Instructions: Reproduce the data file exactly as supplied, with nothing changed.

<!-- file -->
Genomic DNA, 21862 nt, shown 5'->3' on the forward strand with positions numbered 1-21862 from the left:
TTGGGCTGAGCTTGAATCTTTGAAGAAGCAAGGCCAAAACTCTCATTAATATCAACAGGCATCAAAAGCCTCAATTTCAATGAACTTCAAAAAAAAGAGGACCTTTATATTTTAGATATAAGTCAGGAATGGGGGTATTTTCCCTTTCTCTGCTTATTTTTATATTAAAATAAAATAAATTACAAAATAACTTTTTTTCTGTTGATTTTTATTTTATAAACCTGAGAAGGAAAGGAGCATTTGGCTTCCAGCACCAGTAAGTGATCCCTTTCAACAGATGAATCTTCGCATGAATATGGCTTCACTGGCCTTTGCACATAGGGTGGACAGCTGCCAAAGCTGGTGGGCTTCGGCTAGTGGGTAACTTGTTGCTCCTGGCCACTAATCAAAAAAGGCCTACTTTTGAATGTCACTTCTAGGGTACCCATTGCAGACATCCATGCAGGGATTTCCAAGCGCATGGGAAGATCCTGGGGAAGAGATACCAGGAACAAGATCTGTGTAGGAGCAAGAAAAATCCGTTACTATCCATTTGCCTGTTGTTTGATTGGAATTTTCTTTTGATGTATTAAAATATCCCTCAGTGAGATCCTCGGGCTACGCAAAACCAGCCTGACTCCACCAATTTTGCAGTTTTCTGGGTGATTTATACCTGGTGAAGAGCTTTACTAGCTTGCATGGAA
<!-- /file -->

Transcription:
Genomic DNA, 21862 nt, shown 5'->3' on the forward strand with positions numbered 1-21862 from the left:
TTGGGCTGAGCTTGAATCTTTGAAGAAGCAAGGCCAAAACTCTCATTAATATCAACAGGCATCAAAAGCCTCAATTTCAATGAACTTCAAAAAAAAGAGGACCTTTATATTTTAGATATAAGTCAGGAATGGGGGTATTTTCCCTTTCTCTGCTTATTTTTATATTAAAATAAAATAAATTACAAAATAACTTTTTTTCTGTTGATTTTTATTTTATAAACCTGAGAAGGAAAGGAGCATTTGGCTTCCAGCACCAGTAAGTGATCCCTTTCAACAGATGAATCTTCGCATGAATATGGCTTCACTGGCCTTTGCACATAGGGTGGACAGCTGCCAAAGCTGGTGGGCTTCGGCTAGTGGGTAACTTGTTGCTCCTGGCCACTAATCAAAAAAGGCCTACTTTTGAATGTCACTTCTAGGGTACCCATTGCAGACATCCATGCAGGGATTTCCAAGCGCATGGGAAGATCCTGGGGAAGAGATACCAGGAACAAGATCTGTGTAGGAGCAAGAAAAATCCGTTACTATCCATTTGCCTGTTGTTTGATTGGAATTTTCTTTTGATGTATTAAAATATCCCTCAGTGAGATCCTCGGGCTACGCAAAACCAGCCTGACTCCACCAATTTTGCAGTTTTCTGGGTGATTTATACCTGGTGAAGAGCTTTACTAGCTTGCATGGAA